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Stock Markets Plunge as Investors Seek Clarity from Regulators

Discussion in 'Shares' started by Tropo, 21st May, 2010.

  1. Tropo

    Tropo Well-Known Member

    17th Aug, 2005
    "U.S. equity markets are trading sharply lower at the mid-session as large investors have been dumping positions due to the lack of clarity from financial market regulators in Europe and the U.S.

    The lack of clarity regarding proposed regulatory legislation and the surprise curbing of short sales by Germany is making investors nervous.
    Throughout the entire Greek debt crisis, investors have been looking for clarity and conviction from the European Union.
    Each time the EU has made a proposal, they have failed to explain to investors the logic behind the move.

    This week’s move by Germany to forbid the shorting of bank stocks is a good example of what is triggering the fear in the market today.
    Institutions are confused by the action in Germany because the regulators have basically changed the rules of the game.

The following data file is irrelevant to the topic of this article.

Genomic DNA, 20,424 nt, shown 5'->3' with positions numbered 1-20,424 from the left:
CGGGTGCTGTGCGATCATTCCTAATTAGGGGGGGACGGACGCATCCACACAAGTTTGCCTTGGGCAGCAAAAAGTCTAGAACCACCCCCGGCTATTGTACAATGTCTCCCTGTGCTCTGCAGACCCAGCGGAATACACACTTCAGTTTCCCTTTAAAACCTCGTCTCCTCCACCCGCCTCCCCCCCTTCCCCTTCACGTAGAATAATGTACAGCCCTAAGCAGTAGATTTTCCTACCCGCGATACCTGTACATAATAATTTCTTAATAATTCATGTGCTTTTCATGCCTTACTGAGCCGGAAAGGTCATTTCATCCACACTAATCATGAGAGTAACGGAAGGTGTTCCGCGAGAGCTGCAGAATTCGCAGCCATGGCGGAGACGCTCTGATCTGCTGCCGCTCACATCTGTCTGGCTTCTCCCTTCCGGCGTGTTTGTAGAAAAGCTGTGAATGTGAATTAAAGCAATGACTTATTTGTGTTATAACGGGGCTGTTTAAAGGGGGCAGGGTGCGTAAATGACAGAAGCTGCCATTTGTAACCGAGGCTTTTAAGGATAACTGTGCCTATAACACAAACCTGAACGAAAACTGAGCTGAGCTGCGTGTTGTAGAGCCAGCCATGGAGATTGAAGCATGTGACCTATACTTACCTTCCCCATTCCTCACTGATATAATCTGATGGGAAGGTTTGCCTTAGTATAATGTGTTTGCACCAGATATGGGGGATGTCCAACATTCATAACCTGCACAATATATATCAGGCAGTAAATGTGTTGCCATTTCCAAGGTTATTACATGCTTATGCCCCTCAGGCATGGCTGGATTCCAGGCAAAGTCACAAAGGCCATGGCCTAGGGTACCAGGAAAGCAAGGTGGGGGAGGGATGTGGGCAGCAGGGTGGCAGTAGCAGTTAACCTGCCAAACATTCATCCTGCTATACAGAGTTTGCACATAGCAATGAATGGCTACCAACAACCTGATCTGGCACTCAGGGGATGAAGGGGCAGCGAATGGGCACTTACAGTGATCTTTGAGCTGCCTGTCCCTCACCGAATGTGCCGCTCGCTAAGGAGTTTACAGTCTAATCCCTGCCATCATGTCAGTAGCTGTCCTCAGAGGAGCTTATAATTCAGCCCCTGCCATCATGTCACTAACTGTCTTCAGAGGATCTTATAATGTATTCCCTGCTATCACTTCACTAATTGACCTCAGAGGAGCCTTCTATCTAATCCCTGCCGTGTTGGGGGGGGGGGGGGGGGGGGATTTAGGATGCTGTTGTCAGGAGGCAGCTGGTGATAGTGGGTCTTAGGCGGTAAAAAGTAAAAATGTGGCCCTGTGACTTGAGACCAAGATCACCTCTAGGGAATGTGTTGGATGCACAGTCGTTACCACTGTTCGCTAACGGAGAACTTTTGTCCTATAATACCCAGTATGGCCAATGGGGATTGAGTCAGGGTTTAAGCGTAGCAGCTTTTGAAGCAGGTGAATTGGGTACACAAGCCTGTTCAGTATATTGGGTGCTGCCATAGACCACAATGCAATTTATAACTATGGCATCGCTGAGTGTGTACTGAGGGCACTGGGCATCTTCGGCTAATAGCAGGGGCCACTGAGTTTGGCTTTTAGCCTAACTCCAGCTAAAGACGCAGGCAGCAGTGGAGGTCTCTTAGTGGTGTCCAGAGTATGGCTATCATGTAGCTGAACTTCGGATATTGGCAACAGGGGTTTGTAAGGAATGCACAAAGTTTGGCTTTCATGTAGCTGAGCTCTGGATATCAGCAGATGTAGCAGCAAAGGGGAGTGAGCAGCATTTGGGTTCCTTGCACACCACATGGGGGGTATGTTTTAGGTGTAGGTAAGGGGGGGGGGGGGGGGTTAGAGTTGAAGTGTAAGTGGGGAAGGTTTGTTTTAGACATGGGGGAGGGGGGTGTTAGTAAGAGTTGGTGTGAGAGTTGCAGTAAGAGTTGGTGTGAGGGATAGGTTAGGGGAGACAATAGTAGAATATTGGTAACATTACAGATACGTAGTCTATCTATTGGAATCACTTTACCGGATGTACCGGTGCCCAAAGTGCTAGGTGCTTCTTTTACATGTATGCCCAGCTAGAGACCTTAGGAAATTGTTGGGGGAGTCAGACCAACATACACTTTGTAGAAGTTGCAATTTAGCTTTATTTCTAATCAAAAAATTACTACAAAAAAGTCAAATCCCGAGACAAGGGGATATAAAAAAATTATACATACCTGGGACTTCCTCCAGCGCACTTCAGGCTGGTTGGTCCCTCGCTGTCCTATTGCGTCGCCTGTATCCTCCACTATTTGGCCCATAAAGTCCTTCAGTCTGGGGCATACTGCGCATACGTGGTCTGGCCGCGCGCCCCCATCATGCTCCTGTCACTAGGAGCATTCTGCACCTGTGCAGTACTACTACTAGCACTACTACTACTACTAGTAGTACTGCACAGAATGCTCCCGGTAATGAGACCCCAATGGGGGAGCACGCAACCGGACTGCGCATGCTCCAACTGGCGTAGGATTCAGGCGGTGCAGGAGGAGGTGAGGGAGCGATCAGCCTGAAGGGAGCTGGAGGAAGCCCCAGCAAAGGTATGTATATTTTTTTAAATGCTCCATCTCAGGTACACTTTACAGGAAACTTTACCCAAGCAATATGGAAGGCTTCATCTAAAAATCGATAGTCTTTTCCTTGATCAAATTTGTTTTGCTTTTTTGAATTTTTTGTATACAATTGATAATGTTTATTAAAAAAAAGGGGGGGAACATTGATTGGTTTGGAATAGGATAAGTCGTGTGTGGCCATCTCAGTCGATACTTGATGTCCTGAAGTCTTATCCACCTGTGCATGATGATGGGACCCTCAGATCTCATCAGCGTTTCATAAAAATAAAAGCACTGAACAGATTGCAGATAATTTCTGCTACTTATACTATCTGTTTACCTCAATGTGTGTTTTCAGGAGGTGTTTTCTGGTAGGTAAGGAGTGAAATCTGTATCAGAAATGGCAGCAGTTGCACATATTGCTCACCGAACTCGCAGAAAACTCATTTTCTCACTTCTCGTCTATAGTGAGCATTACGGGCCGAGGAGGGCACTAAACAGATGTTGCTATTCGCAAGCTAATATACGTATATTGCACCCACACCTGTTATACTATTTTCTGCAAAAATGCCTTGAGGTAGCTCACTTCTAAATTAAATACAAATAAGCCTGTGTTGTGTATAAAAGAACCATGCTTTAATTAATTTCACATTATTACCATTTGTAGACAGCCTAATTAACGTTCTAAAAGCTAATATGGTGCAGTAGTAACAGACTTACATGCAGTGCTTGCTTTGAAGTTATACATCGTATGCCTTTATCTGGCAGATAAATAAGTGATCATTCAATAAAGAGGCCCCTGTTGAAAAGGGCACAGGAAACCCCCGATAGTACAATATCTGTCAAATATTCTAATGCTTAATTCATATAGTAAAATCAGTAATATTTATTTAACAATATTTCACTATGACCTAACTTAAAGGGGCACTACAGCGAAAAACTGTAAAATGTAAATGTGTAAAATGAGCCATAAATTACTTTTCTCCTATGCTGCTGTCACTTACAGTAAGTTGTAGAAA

Institutions are worried that the proposed changes in U.S. regulations are going to make it more difficult to protect risky positions in equity markets. What this means is large investors are unsure how they are going to hedge their exposure in the markets and instead have chosen to pare back positions to reduce the possibility of large losses.
    Without knowing what the regulators are going to allow them to do, it doesn’t make sense to take on added risk so liquidation seems to be the only viable option.

    In addition to confusion over regulatory issues, investors are blowing out of risky commodity-linked currencies because they feel the Euro Zone debt problems are going to derail the global economic recovery.
    This means the real possibility of a global double-dip recession.

    Hedge funds and large investors continue to divest out of the commodity-linked Australian and New Zealand Dollars.
    Traders feel that the spread of Euro Zone debt woes will curtail the global recovery and lead to a drop in demand for raw materials."